Segmentation & Personalization
A lot of people don’t think segmentation and personalization are different, and in fact, think they are synonymous. The days of spray and pray don’t work anymore. We need to serve the right content at the right time based on where the buyer is in the funnel.
There are three stages of buying, so if someone is top of the funnel and you try to sell them you are going to lose them. The goal is to move to the middle of the funnel and consideration, not to sell them. Brands who try and skip this are failing and unable to get their audience to convert.
Segmentation is placing your leads into generalized buckets. For example, placing together all those who opted in for a webinar. If the Marketing Manager opts in, the messaging is going to be about how we will save their time and help them with their job. Alternatively, if someone opts in and says they are a CEO, the messaging is going to be different because they care about money, so the messaging will be shorter and about ROI.
The personalization layer comes in from exactly what they are doing. If they downloaded a white paper, watched a webinar, or looked at the pricing page, you will immediately send them an email saying you want to chat about pricing for services and include that you are running a special. That’s because you understand that they have intent and are further along in the buying journey.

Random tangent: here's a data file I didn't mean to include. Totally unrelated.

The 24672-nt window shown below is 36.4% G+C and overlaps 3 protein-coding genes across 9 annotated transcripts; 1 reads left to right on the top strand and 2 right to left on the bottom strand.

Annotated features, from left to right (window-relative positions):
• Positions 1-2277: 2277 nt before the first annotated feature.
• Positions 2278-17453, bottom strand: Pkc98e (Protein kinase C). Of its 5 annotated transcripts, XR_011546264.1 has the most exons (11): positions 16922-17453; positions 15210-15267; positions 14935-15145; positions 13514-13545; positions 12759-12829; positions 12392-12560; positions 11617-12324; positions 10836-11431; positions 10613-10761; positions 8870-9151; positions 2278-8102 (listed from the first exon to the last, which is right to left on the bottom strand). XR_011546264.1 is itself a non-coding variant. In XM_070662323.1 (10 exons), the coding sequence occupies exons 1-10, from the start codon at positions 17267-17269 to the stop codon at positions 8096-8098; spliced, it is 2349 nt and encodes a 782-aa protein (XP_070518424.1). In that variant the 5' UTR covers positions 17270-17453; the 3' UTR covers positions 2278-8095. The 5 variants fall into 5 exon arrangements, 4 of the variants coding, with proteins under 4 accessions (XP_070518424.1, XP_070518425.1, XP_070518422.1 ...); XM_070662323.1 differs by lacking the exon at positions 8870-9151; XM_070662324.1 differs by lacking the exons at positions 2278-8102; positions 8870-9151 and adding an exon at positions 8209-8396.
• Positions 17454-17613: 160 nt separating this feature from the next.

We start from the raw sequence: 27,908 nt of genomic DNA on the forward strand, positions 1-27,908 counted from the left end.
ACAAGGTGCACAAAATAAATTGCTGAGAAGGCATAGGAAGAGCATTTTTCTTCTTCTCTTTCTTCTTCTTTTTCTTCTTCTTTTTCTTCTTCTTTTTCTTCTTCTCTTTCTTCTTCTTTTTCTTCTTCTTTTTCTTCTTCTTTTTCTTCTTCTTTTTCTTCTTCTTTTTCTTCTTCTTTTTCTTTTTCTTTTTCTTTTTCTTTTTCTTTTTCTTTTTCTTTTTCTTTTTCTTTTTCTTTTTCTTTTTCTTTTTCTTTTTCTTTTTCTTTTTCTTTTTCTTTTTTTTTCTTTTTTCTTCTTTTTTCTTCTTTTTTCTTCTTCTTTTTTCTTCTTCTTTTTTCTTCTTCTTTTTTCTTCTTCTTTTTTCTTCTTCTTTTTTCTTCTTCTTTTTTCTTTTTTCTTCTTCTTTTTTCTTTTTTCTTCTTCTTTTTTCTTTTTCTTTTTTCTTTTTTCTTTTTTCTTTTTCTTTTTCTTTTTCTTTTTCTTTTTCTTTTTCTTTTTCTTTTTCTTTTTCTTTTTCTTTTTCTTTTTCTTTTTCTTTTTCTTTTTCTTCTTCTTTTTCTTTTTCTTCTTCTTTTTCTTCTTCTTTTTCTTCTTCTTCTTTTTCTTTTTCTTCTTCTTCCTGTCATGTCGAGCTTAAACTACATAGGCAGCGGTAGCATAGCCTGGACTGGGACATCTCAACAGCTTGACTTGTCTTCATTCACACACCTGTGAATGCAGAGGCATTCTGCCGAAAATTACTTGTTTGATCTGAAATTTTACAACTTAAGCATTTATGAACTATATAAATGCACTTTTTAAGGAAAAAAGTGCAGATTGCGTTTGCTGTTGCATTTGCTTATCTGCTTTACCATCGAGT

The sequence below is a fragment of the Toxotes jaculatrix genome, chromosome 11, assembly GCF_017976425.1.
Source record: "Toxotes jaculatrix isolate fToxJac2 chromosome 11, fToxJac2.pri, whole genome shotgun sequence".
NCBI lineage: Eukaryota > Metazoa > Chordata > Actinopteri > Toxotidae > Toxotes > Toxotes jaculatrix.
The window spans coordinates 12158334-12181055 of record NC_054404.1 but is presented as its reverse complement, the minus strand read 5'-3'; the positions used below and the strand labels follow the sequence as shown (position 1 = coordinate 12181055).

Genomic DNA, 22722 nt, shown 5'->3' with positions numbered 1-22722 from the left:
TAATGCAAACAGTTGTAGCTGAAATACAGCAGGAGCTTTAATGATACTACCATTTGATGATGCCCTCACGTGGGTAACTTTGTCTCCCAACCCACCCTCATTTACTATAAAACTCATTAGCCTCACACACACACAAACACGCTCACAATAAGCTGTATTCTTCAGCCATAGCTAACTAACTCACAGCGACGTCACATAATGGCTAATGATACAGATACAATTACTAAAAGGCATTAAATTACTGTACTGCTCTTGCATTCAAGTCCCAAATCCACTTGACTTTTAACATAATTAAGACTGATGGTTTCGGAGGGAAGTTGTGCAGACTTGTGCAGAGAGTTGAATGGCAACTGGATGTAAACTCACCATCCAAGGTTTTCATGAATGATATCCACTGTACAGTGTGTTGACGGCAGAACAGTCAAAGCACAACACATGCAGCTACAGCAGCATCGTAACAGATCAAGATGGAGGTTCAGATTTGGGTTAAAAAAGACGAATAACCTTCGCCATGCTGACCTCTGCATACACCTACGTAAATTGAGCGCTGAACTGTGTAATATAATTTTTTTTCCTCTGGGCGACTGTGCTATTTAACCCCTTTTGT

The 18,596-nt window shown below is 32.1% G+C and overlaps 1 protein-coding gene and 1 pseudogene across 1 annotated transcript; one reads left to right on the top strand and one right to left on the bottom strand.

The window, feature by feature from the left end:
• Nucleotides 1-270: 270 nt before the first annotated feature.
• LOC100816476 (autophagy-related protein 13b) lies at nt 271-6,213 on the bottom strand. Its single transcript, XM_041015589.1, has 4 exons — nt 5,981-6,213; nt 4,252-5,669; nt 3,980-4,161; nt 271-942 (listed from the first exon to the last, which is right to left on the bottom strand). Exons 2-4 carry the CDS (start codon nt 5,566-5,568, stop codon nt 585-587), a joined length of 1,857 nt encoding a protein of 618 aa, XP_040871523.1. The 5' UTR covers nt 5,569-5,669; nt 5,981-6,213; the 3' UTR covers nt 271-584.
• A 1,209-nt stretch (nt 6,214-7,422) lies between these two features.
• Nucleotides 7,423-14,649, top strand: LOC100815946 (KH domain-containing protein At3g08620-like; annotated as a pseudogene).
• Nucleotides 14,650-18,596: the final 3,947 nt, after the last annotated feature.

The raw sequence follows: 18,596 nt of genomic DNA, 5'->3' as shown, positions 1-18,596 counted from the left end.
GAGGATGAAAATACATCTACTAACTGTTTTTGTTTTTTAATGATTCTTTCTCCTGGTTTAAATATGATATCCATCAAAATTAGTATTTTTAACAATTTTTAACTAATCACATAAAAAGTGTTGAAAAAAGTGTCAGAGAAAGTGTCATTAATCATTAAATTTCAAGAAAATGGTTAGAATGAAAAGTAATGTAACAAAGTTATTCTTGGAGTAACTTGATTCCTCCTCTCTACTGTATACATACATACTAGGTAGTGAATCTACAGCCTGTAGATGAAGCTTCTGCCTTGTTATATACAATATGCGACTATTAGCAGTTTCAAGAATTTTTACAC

You can use automated triggers to move people around in the funnel in a more efficient way. For example, you can use these triggers when someone is at the “request an assessment” phase or the pricing phase. In this instance, the buyer would be served content that applies to the middle of the funnel if you are going from the top of the funnel to these pages because it means you can bypass middle of the funnel since the user is ready for the bottom of the funnel content.
Tone and messaging are different based on segmentation. The type of content is based on personalization, i.e. what they are actually doing as an individual. This can include things they are clicking, opting in for, downloading, or subscribing to. Messaging will depend on who the user is and how they are engaging with your site and content.
Nurturing at Power Digital
Nurturing is moving the lead through the buying cycle and customer journey, and delivering the right type of content to them based on their current mindset.
Let’s take a look at an example of what we could do at Power Digital Marketing based on the interaction of a user with the site.
if someone downloads the SEO Checklist, we’re not going to push them to the sales team to convert them. Instead, we will send them more information on SEO, including blogs and webinars about SEO to get them learning and further nurture them.